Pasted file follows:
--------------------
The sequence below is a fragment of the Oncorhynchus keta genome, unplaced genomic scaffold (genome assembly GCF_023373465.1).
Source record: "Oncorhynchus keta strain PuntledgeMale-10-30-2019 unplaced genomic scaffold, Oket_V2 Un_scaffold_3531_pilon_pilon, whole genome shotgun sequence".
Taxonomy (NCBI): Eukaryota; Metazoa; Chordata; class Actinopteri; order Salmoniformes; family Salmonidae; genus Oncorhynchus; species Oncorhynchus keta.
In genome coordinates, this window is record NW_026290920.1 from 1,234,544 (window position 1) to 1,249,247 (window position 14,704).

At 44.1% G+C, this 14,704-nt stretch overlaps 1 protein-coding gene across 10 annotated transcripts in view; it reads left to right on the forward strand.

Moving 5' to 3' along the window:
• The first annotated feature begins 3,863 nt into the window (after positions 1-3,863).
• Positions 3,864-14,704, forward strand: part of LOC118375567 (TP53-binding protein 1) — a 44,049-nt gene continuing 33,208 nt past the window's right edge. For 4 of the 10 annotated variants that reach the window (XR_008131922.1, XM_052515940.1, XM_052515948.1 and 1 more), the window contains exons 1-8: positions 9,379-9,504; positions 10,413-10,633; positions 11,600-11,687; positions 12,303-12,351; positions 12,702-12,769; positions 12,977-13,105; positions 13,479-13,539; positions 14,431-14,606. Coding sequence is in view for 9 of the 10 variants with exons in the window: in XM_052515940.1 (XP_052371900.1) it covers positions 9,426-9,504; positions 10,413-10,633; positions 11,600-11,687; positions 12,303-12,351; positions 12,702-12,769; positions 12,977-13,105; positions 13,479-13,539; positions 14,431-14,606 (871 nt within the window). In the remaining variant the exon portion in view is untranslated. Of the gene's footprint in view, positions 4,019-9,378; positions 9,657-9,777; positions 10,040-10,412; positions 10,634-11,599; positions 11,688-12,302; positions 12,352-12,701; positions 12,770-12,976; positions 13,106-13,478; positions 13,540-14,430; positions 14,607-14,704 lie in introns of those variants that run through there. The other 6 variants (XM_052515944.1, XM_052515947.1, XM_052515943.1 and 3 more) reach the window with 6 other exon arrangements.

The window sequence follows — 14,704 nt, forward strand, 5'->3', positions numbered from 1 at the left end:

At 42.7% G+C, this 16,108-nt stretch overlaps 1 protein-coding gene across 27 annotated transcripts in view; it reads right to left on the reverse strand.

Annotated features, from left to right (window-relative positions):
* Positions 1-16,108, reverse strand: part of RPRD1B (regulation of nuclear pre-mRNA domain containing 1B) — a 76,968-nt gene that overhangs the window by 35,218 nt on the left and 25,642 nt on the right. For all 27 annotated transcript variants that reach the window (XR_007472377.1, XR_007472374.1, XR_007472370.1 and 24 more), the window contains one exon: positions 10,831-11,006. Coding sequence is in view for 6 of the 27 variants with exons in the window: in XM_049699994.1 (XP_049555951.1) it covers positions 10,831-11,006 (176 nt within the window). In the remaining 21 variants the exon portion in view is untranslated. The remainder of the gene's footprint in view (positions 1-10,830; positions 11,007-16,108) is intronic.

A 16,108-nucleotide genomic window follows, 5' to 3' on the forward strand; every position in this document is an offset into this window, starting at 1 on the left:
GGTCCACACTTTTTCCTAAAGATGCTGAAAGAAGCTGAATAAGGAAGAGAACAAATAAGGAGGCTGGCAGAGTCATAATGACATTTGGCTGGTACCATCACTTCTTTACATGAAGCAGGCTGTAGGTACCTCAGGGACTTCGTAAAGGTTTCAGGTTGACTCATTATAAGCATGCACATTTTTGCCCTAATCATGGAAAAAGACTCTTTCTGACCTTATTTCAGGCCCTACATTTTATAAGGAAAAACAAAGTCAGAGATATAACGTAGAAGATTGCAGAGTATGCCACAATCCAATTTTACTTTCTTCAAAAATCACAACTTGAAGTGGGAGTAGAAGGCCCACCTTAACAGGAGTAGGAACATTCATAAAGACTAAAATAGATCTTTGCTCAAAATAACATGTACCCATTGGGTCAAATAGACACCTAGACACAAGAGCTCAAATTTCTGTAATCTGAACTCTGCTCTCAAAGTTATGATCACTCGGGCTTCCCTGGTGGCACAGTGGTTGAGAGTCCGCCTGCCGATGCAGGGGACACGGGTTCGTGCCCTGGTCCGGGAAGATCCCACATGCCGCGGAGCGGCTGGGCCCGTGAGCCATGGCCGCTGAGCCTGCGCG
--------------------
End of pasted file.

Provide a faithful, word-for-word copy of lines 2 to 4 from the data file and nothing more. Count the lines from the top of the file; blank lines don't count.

Source record: "Oncorhynchus keta strain PuntledgeMale-10-30-2019 unplaced genomic scaffold, Oket_V2 Un_scaffold_3531_pilon_pilon, whole genome shotgun sequence".
Taxonomy (NCBI): Eukaryota; Metazoa; Chordata; class Actinopteri; order Salmoniformes; family Salmonidae; genus Oncorhynchus; species Oncorhynchus keta.
In genome coordinates, this window is record NW_026290920.1 from 1,234,544 (window position 1) to 1,249,247 (window position 14,704).